Purge gas flow rate and pressure also need to be established and once selected they should be included in the formal welding procedure.
An examination of two types of Tube and Pipe Weld Purging Equipment
Several different principles have been used to provide inert gas coverage of the weld under-bead. We confine ourselves here to an examination of flexible discs and inflatable seals.
Various types of systems based on natural rubber, silicone rubber and other synthetic rubber discs have been developed specifically for use in weld purging.
Persuasive arguments are put forward by the manufacturers of these systems. They are claimed to be relatively cheap, can be deployed quickly and removal post-joining is easy since the assembly can be withdrawn past the weld.
The principles appear sound but the practical aspects render this type of purge equipment unreliable because disc to pipe sealing depends upon a very small contact area.
If we look at two typical disc concepts in current use it will become clear how unattractive they are in reality.
Rubber Gasket Dam
A rubber, foam or similar disc can be sandwiched between a pair of wooden or metal discs and some adjustment to diameter can be effected by applying axial pressure. This gasket technique is not fully collapsible and after welding the discs must be pulled out past the weld root, an operation that may cause difficulties. Cheap, yes ... Reliable, no!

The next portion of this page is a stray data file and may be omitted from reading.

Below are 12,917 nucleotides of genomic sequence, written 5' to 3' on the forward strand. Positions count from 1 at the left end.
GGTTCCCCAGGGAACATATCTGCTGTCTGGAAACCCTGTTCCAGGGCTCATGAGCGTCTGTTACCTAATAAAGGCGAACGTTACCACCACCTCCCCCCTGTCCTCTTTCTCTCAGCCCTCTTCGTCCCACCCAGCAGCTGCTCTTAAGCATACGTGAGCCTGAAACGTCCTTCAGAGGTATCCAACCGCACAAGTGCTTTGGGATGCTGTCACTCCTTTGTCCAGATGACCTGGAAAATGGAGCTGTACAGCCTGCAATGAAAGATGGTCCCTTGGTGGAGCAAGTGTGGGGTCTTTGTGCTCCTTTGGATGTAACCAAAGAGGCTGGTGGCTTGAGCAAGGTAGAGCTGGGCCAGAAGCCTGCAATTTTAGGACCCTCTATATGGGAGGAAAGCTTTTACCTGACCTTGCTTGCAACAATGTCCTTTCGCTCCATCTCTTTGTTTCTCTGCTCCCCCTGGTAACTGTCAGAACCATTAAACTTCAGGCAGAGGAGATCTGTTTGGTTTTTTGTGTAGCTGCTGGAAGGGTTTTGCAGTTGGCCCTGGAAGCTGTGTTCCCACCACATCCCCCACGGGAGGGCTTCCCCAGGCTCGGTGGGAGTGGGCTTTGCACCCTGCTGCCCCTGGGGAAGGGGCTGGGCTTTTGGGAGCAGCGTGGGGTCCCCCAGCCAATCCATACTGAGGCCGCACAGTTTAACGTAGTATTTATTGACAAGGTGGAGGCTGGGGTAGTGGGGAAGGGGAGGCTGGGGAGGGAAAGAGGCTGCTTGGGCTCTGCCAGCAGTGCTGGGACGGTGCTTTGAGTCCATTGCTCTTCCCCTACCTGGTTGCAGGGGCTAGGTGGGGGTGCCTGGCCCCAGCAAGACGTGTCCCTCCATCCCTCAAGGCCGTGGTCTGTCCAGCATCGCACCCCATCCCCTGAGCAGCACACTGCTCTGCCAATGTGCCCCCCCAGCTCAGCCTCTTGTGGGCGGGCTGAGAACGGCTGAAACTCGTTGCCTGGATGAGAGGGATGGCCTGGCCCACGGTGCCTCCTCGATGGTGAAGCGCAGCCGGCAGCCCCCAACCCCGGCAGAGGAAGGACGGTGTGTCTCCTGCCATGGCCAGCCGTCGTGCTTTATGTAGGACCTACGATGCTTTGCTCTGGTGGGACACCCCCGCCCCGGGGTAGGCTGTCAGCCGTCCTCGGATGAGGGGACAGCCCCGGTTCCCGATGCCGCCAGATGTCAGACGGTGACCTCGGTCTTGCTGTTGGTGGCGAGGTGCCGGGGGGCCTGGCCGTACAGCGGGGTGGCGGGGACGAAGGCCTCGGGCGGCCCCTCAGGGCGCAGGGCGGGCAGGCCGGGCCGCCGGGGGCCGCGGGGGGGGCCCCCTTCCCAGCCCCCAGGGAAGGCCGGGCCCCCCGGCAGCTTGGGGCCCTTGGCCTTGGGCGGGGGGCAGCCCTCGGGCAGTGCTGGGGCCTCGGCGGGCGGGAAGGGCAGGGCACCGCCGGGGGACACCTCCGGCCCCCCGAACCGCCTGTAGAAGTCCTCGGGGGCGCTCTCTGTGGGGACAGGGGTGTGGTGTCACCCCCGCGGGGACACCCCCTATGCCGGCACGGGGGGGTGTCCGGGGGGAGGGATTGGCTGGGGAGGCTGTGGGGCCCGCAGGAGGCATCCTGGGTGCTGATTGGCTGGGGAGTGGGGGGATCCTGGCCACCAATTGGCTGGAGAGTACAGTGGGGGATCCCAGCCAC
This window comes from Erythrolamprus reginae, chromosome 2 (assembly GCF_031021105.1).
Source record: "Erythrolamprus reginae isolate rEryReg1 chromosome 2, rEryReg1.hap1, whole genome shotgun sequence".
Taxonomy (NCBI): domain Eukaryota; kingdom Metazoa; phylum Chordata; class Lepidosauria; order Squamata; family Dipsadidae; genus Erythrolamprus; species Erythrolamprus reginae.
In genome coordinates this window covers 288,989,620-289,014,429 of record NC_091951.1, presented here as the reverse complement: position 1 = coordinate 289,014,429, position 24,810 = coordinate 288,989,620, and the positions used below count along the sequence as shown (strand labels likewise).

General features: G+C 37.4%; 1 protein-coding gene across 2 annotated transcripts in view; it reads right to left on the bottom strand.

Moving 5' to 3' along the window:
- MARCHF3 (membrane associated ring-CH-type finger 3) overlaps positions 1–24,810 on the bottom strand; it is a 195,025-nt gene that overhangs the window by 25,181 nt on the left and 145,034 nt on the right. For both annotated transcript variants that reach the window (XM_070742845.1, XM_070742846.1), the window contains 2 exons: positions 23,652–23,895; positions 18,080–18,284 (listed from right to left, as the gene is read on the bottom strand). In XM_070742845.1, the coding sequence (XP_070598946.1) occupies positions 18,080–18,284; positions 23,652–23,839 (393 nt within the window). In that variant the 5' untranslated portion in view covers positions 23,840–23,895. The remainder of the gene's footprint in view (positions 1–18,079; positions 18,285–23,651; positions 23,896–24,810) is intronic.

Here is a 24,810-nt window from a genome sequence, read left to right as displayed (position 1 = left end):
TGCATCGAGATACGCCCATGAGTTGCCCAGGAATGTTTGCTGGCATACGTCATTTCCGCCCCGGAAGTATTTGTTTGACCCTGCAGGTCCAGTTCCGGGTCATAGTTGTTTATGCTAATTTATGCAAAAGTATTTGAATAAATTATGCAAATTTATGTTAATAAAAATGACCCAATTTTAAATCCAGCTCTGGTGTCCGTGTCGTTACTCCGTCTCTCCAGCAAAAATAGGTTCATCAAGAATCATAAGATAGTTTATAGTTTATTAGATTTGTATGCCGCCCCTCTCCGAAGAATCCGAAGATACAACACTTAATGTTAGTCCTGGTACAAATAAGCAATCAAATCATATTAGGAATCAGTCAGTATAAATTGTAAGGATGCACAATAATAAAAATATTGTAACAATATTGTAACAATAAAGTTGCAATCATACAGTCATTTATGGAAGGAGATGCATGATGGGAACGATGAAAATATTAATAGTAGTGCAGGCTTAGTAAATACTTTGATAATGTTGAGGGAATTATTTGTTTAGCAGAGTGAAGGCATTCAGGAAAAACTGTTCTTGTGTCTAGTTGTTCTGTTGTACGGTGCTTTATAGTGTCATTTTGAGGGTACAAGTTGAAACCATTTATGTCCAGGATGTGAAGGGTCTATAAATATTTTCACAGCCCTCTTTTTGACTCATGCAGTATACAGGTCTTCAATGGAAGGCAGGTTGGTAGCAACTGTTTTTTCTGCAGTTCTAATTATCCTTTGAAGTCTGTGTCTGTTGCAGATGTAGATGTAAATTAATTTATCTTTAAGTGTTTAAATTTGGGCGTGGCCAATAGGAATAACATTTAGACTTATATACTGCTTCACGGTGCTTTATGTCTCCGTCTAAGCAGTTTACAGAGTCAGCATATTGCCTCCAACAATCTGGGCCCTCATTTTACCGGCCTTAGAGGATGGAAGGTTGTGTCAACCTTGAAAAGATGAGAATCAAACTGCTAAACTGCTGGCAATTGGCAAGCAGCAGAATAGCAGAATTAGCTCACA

Wooden/metal disc system sandwiching compressible seal
Multiple Floppy Discs
Improvements on the compressed gasket have been introduced as cost-effective solutions to weld purging. Nonetheless, they still only fit a very limited range of internal tube or pipe dimensions and sealing depends entirely on the disc edge being true - even minor variations in diameter and roughness cannot be accommodated without significant leakage of inert gas.
These disc systems also contain numerous metal parts that may scratch polished surfaces. This can lead to a loss of corrosion resistance. Furthermore, to purchase a disc system for just one internal diameter of tube or pipe becomes uneconomical compared to systems that cover a range of diameters, without having to make changes.
These disc systems also contain numerous metal parts that may scratch polished surfaces. This can lead to a loss of corrosion resistance. Furthermore, to purchase a disc system for just one internal diameter of tube or pipe becomes uneconomical compared to systems that cover a range of diameters.